Butterworth filter set with a crossover point at 120 Hz. Higher order filters are acceptable, but
lower order filters can cause incorrect perception of the LFE channel. Also, it is recommended
that the 120 Hz low pass filter is patchable so that it can be inserted in the recording chain
should a separate picture and track screening master be required.
5.1. After proper equalization, the monitor levels need to be calibrated to 85 dBC SPL for each
screen channel (L,C,R), 82 dBC for each surround channel, and +10 dB in-band gain (RTA
method) referenced from the center channel for the subwoofer. A compliance check of EQ and
levels by a Dolby engineer must be performed prior to commencement of each contracted mix.
5.2. The sound system must be designed to provide a minimum headroom specification of +20dB
above normal reference level for each channel.
5.3. The console monitor section must have a multi-channel assignable fader with at least six inputs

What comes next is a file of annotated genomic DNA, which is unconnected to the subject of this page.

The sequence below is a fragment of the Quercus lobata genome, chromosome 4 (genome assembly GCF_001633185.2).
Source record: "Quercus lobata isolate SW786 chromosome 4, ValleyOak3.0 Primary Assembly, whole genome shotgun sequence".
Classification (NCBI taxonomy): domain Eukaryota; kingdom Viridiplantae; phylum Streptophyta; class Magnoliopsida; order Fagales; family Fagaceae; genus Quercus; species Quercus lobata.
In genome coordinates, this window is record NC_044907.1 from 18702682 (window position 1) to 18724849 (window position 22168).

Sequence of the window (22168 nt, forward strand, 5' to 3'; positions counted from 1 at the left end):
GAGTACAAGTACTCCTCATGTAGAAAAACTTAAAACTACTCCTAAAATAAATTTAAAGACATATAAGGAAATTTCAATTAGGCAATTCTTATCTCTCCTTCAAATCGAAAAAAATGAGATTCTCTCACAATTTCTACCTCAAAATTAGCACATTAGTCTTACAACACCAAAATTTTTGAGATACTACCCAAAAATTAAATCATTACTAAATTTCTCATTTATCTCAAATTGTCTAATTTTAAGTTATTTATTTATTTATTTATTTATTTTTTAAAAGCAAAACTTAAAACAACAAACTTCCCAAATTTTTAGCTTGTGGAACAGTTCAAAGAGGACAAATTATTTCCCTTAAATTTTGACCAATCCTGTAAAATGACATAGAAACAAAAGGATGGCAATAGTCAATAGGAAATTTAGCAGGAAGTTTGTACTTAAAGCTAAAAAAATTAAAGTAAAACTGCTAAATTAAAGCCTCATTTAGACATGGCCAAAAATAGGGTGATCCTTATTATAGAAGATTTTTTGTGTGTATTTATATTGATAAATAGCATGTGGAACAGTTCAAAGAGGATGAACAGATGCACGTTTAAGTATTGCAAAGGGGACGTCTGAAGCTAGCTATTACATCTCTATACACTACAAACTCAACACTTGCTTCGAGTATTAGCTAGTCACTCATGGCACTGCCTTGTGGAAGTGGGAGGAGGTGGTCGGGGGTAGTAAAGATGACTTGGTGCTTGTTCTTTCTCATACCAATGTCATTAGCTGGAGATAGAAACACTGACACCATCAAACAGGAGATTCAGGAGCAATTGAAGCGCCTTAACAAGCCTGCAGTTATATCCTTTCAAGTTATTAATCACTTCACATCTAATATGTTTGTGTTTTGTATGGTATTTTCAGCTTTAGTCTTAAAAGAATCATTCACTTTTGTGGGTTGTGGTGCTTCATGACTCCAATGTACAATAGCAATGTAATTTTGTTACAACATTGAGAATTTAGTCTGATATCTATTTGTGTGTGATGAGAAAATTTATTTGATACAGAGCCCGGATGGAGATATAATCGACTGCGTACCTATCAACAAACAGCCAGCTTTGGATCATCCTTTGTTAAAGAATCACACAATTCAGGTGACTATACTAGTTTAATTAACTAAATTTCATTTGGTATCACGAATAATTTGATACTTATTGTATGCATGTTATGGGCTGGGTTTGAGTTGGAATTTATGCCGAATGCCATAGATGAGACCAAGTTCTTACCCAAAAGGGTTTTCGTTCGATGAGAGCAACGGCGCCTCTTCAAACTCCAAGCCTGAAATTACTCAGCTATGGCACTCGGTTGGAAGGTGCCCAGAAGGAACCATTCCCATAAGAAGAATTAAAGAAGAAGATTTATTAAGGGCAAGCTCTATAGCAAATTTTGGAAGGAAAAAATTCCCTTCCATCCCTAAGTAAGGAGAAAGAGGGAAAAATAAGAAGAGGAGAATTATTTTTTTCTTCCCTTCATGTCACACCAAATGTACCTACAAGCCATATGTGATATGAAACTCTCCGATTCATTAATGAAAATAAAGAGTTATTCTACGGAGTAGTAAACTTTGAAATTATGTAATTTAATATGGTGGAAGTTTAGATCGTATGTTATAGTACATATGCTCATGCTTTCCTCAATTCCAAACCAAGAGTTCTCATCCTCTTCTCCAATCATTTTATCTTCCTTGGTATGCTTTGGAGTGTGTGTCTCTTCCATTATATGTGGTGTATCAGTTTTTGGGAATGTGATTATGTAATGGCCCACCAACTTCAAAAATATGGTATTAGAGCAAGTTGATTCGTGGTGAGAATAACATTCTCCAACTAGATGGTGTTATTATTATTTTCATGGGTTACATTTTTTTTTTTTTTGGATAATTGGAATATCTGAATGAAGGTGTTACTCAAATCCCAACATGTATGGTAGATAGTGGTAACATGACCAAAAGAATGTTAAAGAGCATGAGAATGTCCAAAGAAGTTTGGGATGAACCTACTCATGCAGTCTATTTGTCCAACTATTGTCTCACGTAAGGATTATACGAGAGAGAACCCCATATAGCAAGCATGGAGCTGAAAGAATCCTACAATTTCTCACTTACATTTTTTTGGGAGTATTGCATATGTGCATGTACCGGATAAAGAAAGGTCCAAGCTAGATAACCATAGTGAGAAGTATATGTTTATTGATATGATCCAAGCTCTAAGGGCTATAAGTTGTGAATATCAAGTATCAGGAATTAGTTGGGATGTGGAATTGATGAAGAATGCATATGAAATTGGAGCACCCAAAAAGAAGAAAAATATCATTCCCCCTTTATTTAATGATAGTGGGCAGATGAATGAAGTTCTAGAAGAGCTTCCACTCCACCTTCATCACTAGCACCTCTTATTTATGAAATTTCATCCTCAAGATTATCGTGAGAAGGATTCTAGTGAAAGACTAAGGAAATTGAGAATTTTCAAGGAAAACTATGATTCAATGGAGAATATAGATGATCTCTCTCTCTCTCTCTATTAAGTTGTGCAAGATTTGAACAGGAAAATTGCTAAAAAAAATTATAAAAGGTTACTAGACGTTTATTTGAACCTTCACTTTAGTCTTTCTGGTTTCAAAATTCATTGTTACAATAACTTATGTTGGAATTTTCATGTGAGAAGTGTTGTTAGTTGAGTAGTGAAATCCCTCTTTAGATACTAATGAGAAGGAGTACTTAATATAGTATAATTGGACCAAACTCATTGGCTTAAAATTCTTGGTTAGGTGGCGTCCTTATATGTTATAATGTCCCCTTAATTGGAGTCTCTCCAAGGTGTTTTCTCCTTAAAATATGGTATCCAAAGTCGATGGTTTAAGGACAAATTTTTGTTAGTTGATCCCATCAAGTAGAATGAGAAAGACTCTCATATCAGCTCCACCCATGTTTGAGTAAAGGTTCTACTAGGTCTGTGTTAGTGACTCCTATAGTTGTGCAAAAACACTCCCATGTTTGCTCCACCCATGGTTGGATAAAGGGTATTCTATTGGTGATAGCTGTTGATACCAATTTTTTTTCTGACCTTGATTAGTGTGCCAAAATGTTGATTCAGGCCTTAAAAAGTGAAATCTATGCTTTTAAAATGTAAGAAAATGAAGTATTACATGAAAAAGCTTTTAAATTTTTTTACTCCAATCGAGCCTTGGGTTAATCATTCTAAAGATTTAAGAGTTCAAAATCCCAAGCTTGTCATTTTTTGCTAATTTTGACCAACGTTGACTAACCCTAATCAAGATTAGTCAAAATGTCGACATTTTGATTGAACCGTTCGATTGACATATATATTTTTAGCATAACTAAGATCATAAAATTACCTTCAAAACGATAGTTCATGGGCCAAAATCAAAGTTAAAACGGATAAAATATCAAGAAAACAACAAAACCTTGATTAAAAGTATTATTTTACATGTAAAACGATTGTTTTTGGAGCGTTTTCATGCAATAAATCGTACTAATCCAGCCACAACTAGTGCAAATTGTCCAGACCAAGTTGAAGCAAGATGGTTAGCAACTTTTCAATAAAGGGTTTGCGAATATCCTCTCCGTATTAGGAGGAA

and outputs. The monitor section must also provide a ‘fixed reference level’ mode for proper
listening levels when mixing and print mastering.
Rev 20080213 Page 2 of 3
6.1. Dolby will supply a Digital Mastering Unit (DMU) to approved 5.1 mixing studios IF the length of
the film is 40 minutes or more. For short subjects or trailers, the film must be mastered to a
digital multitrack format and transferred at an approved Dolby Digital transfer facility..
6.2. Studios that are approved to use the Dolby DMU mastering system must also meet certain
business requirements (films per year) to be considered for a permanent installation. For studios
not meeting these business requirements, Dolby supplies a traveling DMU on a “per-mix” basis.
6.3. The “Dolby Surround Tools” plug-in for ProTools can not be used to create an Lt/Rt during the
final film print master. This plug-in does not facilitate the proper metering and processing needed
during mastering. Although the plug-in cannot be used for print mastering, it can be used for pre-